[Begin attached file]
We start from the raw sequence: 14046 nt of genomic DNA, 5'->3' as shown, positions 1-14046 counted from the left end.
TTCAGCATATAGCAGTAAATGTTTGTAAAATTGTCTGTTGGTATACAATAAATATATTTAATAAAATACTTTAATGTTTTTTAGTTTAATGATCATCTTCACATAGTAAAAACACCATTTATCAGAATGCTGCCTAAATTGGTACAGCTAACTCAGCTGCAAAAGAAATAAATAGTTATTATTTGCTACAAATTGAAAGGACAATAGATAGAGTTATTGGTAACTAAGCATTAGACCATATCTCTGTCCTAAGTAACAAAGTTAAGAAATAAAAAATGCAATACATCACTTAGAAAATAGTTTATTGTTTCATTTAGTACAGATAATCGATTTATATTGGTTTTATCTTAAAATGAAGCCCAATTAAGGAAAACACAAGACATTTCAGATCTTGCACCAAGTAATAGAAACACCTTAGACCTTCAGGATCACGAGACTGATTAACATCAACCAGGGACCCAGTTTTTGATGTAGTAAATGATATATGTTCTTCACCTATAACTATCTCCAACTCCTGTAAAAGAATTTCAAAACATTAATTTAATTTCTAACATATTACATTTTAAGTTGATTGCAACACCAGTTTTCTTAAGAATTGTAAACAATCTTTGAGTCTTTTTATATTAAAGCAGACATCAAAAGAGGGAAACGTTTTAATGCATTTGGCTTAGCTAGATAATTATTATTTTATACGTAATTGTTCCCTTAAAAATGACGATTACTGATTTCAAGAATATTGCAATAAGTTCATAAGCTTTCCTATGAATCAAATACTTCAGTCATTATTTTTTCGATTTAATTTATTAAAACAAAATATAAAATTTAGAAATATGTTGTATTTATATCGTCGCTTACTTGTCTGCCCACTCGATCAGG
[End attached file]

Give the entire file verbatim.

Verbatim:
We start from the raw sequence: 14046 nt of genomic DNA, 5'->3' as shown, positions 1-14046 counted from the left end.
TTCAGCATATAGCAGTAAATGTTTGTAAAATTGTCTGTTGGTATACAATAAATATATTTAATAAAATACTTTAATGTTTTTTAGTTTAATGATCATCTTCACATAGTAAAAACACCATTTATCAGAATGCTGCCTAAATTGGTACAGCTAACTCAGCTGCAAAAGAAATAAATAGTTATTATTTGCTACAAATTGAAAGGACAATAGATAGAGTTATTGGTAACTAAGCATTAGACCATATCTCTGTCCTAAGTAACAAAGTTAAGAAATAAAAAATGCAATACATCACTTAGAAAATAGTTTATTGTTTCATTTAGTACAGATAATCGATTTATATTGGTTTTATCTTAAAATGAAGCCCAATTAAGGAAAACACAAGACATTTCAGATCTTGCACCAAGTAATAGAAACACCTTAGACCTTCAGGATCACGAGACTGATTAACATCAACCAGGGACCCAGTTTTTGATGTAGTAAATGATATATGTTCTTCACCTATAACTATCTCCAACTCCTGTAAAAGAATTTCAAAACATTAATTTAATTTCTAACATATTACATTTTAAGTTGATTGCAACACCAGTTTTCTTAAGAATTGTAAACAATCTTTGAGTCTTTTTATATTAAAGCAGACATCAAAAGAGGGAAACGTTTTAATGCATTTGGCTTAGCTAGATAATTATTATTTTATACGTAATTGTTCCCTTAAAAATGACGATTACTGATTTCAAGAATATTGCAATAAGTTCATAAGCTTTCCTATGAATCAAATACTTCAGTCATTATTTTTTCGATTTAATTTATTAAAACAAAATATAAAATTTAGAAATATGTTGTATTTATATCGTCGCTTACTTGTCTGCCCACTCGATCAGG